So folks, when you have your hot chocolate on those cold winter nights, you can think of the Ashanti region. It's a beautiful area. It is one of the more populated areas of Ghana – I believe it is a population in the millions. Your diocese is Obuasi, and was created in 1995. Your Bishop is the third Bishop of Obuasi, Bishop John Yaw Afoakwa. We greet him today and we're so grateful for the relationship that was really planted by Father Godfred, Archbishop Hartmayer, Bishop John, and now myself to help nurture.
It is an area in your diocese that may have some similarities to us here in Savannah. In terms of numbers, there are about 93,000 Catholics. It's not quite as large, but there's not many dioceses that are as large as the Diocese of Savannah and is vast. However, about 10% of the population are Catholic. And I know that the faith there is very, very strong. And so we join together in that faith for you, Emmanuel.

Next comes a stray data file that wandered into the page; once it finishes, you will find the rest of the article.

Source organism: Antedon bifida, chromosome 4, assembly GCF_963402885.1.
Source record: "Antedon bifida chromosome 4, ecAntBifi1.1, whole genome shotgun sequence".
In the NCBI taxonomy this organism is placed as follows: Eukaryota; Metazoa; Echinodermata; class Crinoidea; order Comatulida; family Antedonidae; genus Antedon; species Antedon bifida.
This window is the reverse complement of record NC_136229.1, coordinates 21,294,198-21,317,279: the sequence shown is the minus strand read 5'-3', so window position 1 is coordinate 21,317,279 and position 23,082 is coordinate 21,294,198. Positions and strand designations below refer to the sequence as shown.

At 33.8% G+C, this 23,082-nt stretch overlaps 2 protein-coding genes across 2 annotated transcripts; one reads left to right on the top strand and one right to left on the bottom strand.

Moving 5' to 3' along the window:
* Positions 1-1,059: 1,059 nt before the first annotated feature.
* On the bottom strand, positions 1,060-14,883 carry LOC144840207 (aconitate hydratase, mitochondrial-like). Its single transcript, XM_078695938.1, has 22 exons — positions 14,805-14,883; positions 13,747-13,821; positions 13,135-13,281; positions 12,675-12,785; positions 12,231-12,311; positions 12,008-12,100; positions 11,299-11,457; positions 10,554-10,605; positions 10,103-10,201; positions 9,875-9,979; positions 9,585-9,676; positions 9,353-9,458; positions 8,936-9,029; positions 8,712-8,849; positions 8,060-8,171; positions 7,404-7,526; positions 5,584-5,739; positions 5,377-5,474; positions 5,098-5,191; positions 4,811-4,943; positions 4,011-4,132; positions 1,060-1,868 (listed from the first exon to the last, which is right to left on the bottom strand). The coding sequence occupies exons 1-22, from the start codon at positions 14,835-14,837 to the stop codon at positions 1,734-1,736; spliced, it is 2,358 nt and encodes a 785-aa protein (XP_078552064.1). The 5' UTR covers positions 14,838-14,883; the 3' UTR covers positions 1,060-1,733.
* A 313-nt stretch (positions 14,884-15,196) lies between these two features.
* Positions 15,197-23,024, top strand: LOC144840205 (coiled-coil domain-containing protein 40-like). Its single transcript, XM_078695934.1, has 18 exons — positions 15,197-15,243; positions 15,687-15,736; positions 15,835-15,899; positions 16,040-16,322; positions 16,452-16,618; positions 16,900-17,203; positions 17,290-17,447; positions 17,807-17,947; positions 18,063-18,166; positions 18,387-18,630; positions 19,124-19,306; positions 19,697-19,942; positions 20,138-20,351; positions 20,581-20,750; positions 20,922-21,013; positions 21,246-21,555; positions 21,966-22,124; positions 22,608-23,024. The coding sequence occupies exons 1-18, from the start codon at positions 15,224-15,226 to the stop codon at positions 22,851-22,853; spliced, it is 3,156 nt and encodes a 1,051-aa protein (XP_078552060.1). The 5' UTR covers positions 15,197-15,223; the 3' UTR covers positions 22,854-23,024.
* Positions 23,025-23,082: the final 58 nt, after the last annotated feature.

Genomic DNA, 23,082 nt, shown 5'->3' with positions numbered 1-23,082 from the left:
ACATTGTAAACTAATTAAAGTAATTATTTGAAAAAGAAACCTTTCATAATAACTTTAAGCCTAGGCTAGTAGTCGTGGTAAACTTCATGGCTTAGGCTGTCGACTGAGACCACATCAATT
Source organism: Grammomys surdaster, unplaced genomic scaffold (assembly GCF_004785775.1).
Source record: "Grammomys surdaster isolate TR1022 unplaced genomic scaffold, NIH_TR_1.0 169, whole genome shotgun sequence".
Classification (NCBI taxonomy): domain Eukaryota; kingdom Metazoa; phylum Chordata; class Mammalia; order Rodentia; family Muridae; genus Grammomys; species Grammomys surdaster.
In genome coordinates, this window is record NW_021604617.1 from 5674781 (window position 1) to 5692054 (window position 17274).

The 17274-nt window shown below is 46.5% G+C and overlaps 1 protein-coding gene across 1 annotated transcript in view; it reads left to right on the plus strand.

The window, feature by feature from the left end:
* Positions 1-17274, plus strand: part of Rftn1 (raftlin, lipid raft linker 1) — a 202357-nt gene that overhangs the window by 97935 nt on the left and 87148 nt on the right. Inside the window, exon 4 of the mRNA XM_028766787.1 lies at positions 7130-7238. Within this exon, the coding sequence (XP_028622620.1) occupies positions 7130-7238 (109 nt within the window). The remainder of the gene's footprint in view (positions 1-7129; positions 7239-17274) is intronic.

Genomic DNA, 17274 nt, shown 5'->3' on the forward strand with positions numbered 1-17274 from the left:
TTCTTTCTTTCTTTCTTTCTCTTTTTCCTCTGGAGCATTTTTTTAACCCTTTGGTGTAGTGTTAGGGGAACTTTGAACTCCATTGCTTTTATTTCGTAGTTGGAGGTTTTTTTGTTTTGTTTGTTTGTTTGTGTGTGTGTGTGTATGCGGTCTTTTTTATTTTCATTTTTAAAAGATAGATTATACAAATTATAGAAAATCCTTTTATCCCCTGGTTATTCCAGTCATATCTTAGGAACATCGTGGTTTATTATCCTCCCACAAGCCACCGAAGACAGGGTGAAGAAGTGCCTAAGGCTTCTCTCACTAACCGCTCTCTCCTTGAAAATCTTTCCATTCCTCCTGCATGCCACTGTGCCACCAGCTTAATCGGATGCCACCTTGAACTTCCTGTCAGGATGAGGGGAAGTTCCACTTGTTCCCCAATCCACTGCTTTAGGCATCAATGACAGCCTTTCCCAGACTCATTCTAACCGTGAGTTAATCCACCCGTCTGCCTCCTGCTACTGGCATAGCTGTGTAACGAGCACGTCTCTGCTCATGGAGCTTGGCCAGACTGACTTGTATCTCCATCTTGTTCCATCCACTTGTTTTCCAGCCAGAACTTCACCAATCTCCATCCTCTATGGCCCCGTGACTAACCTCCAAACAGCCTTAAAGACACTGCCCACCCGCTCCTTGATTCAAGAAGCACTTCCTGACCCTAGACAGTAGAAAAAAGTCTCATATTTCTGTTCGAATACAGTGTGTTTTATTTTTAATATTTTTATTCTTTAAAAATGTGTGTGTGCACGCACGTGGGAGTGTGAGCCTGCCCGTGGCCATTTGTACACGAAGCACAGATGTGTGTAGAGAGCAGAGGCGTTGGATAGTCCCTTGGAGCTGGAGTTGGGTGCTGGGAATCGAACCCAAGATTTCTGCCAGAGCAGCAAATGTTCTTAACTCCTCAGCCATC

Your family is in the village of [ ]. Your mother Cecilia, whom we greet today, is watching with you, today watching over you. Your father is also with us. He passed away May the 6th of 2016. He's with us through our prayers. He has the best seat in the house I think. But he's praying for you and for your brothers, you have three older brothers. You felt a call to the Priesthood early on. Went to Saint James Minor Seminary, St Gregory the Great Major seminary. You have a beautiful spirit and gentleness. I think that comes because you're the youngest child, like I am as well. And I think there's something beautiful about that spirit. You've been adopted by us here at Resurrection, by Father Chaney and the wonderful people of the Parish of Resurrection.